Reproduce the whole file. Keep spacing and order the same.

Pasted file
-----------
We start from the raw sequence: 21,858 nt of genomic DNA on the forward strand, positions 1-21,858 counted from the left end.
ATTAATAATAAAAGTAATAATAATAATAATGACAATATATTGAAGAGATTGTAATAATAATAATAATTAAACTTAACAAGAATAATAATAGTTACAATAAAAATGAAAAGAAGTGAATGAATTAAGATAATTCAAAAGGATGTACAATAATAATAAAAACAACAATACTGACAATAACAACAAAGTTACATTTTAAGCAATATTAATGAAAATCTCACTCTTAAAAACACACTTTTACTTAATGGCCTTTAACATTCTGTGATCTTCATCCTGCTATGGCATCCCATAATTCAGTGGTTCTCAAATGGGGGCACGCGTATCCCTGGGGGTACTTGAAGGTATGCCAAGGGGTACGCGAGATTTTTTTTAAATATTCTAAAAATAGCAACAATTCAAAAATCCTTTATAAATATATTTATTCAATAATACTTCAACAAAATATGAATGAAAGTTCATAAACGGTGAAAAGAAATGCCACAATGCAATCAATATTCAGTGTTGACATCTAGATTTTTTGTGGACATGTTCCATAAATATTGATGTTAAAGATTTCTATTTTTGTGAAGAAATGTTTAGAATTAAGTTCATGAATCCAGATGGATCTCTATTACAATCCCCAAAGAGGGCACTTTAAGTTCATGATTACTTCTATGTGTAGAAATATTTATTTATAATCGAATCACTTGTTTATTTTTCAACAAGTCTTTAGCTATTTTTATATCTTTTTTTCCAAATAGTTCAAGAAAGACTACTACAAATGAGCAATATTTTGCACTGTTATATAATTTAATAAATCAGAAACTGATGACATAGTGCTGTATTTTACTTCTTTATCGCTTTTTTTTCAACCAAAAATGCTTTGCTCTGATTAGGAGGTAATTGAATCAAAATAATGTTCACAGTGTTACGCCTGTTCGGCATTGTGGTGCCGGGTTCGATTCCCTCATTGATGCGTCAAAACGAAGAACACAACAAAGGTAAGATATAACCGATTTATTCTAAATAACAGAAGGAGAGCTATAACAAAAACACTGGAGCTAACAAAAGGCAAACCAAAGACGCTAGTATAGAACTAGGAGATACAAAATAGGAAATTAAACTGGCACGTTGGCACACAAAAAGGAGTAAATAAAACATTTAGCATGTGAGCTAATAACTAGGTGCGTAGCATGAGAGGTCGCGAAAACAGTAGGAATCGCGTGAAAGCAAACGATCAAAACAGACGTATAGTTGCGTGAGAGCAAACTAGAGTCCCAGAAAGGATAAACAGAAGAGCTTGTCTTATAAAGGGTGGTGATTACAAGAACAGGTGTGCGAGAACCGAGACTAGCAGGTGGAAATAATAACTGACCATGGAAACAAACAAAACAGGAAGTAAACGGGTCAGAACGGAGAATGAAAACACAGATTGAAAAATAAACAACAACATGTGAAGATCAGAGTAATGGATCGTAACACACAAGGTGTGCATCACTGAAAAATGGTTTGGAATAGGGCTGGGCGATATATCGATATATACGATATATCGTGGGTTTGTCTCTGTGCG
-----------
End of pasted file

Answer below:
We start from the raw sequence: 21,858 nt of genomic DNA on the forward strand, positions 1-21,858 counted from the left end.
ATTAATAATAAAAGTAATAATAATAATAATGACAATATATTGAAGAGATTGTAATAATAATAATAATTAAACTTAACAAGAATAATAATAGTTACAATAAAAATGAAAAGAAGTGAATGAATTAAGATAATTCAAAAGGATGTACAATAATAATAAAAACAACAATACTGACAATAACAACAAAGTTACATTTTAAGCAATATTAATGAAAATCTCACTCTTAAAAACACACTTTTACTTAATGGCCTTTAACATTCTGTGATCTTCATCCTGCTATGGCATCCCATAATTCAGTGGTTCTCAAATGGGGGCACGCGTATCCCTGGGGGTACTTGAAGGTATGCCAAGGGGTACGCGAGATTTTTTTTAAATATTCTAAAAATAGCAACAATTCAAAAATCCTTTATAAATATATTTATTCAATAATACTTCAACAAAATATGAATGAAAGTTCATAAACGGTGAAAAGAAATGCCACAATGCAATCAATATTCAGTGTTGACATCTAGATTTTTTGTGGACATGTTCCATAAATATTGATGTTAAAGATTTCTATTTTTGTGAAGAAATGTTTAGAATTAAGTTCATGAATCCAGATGGATCTCTATTACAATCCCCAAAGAGGGCACTTTAAGTTCATGATTACTTCTATGTGTAGAAATATTTATTTATAATCGAATCACTTGTTTATTTTTCAACAAGTCTTTAGCTATTTTTATATCTTTTTTTCCAAATAGTTCAAGAAAGACTACTACAAATGAGCAATATTTTGCACTGTTATATAATTTAATAAATCAGAAACTGATGACATAGTGCTGTATTTTACTTCTTTATCGCTTTTTTTTCAACCAAAAATGCTTTGCTCTGATTAGGAGGTAATTGAATCAAAATAATGTTCACAGTGTTACGCCTGTTCGGCATTGTGGTGCCGGGTTCGATTCCCTCATTGATGCGTCAAAACGAAGAACACAACAAAGGTAAGATATAACCGATTTATTCTAAATAACAGAAGGAGAGCTATAACAAAAACACTGGAGCTAACAAAAGGCAAACCAAAGACGCTAGTATAGAACTAGGAGATACAAAATAGGAAATTAAACTGGCACGTTGGCACACAAAAAGGAGTAAATAAAACATTTAGCATGTGAGCTAATAACTAGGTGCGTAGCATGAGAGGTCGCGAAAACAGTAGGAATCGCGTGAAAGCAAACGATCAAAACAGACGTATAGTTGCGTGAGAGCAAACTAGAGTCCCAGAAAGGATAAACAGAAGAGCTTGTCTTATAAAGGGTGGTGATTACAAGAACAGGTGTGCGAGAACCGAGACTAGCAGGTGGAAATAATAACTGACCATGGAAACAAACAAAACAGGAAGTAAACGGGTCAGAACGGAGAATGAAAACACAGATTGAAAAATAAACAACAACATGTGAAGATCAGAGTAATGGATCGTAACACACAAGGTGTGCATCACTGAAAAATGGTTTGGAATAGGGCTGGGCGATATATCGATATATACGATATATCGTGGGTTTGTCTCTGTGCG